Remember how I was smitten with the outside of the cuff increases?  Well the inside is also oddly charming.

Same with the inside of the stripe.

Now, I don’t think it’s necessarily practical to actually think of these as reversible (I can’t think of a suitably hidden way to weave in the contrast color ends to pull that off…

But it is pretty enough I like flipping it inside out from time to time to coo over it (though this does slow down the knitting quite a bit if you indulge in it too much).  And I do think I might put the thumb together that way in future for something that is reversible.


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You know me. You know I love a tidy thumb gusset.  And this?  This is astonishingly tidy.

I mean it’s not hard.  It’s not even fiddly.  It’s just…it’s just splendid.  I’m actually sort of in love with my whole thumb plan for these.

And honestly, it looks just as good on the inside.  Which I’ll show you real soon here (I have to get things ready for the hat to come out Tuesday first, but it’s coming).


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Revivify (plus giveaway)

So I know your life is perfectly in order. You never need a plumber, or an electrician, or whoever it is you call to do something about that funny spot on the garage roof.  And I bet you have healthy dinners every night and your laundry is all put away and your yard looks just great right now.  But I? I sometimes have weeks where life gets the better of me…and when I have one of those weeks, I need my knitting to be simple.  That usually means I find myself knitting little flared cuffs.  They’re quick, they’re easy, I love wearing them, and they remind me that at least my knitting is under control (we all need small victories).

The last time I had one of those weeks, I knit these.  And now I’m bringing them out in case you ever find yourself in need of a bit of distraction as well.  The pattern is called Revivify.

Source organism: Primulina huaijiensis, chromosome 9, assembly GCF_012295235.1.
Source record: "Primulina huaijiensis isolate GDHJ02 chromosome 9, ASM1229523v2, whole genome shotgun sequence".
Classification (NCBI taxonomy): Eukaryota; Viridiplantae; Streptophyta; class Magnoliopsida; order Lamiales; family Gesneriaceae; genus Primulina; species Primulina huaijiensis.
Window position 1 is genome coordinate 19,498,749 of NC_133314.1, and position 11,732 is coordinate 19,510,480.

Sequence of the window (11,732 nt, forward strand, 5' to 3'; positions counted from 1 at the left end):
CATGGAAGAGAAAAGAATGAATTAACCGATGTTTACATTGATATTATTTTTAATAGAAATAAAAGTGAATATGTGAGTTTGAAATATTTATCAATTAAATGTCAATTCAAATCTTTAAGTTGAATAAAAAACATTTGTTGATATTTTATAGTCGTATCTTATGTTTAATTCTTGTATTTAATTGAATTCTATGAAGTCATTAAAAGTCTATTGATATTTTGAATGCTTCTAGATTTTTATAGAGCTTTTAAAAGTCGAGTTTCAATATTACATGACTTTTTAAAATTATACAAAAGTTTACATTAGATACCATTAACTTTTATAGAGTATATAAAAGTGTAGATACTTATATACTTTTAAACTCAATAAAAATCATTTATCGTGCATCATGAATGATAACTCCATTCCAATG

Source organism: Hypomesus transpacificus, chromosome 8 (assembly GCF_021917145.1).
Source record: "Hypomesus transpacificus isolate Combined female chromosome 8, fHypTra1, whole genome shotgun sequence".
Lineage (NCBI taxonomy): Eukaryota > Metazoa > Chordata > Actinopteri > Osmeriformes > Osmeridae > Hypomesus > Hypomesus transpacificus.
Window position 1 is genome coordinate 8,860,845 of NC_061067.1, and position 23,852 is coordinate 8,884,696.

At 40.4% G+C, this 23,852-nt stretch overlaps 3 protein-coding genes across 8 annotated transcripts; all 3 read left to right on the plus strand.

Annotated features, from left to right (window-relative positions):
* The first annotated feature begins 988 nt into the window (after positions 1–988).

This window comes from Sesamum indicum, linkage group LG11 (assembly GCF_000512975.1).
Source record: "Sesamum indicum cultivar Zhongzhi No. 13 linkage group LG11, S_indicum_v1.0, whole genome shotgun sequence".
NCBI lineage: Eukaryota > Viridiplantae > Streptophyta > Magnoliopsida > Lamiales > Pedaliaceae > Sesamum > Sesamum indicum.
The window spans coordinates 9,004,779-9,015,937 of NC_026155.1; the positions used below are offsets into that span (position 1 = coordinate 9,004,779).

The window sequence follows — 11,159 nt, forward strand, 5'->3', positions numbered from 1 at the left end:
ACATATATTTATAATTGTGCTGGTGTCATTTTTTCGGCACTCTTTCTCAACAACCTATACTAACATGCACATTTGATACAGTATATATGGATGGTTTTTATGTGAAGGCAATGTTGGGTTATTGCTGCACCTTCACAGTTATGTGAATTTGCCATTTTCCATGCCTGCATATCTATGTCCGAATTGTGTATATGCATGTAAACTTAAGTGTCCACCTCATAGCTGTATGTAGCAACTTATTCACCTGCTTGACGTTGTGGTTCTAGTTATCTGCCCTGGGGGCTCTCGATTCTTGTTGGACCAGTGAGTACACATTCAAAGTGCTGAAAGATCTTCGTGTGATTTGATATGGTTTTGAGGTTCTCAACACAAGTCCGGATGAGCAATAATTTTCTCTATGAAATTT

These are pretty much everything I want in my knitting if I’m having a challenging day (or week…).  They’re pretty (I love a good spiky lace).  They’re quick (I knit each one in a few hours).  And they’re flexible about yarn (they took less than 100 yards for the pair, and you end at the bottom so you can just keep knitting until you’ve used up all your yarn without any worry about running out partway through).

And to stick with the theme, I tried to make the pattern everything you might need if life is being a bit frustrating.  It’s full of tips for using lace charts, fitting cuffs, and blocking something this shape.  And of course it’s written in three sizes and for three gauges (so you can use pretty much any fingering, sport, DK, or light worsted yarn and fit most anyone you might be knitting for).

And, to make it even easier to get this on your needles, I’ve set it up so you can get the pattern for free.  If you buy Revivify at the same time as any of the other books or patterns in my ravelry shop, Revivify will be free.  To get it, just put both Revivify and whatever else you’d like from my shop in your ravelry cart (the only even slightly tricky bit is that you have to use the cart, not the buy now button, but you can totally handle it), hit the ‘use a coupon code’ button, and type in the code DISTRACTION.  You’ll see the change in price reflected right away.  (Psst, if you’re on my mailing list, check your mail before you do this…you have a message from me you should see first!)

And to make somebody’s day even better, I’ve got two lovely little mini skeins of Miss Babs’ Yummy 2-ply to send to someone.  Now full disclosure, I used the 3-ply when I knit mine, and that’s just a shade thicker.  But the 2-ply is every bit as lovely and would work perfectly for the pattern (it’s written to work for 3 different gauges, so you can be pretty flexible with yarn).  And with 2 colors you could either make 2 pairs or do 1 long pair with awesome helix stripes on the wrist…how cool would that be!

If you think it should come live with you, just leave me a comment telling me what your go to knitting is when life is hard.  Do you like something with miles of plain stockinette?  Is a plain vanilla sock better?  Or maybe you want giant lace charts to distract you from your troubles.  There’s no right or wrong answer, I just like knowing what makes you tick!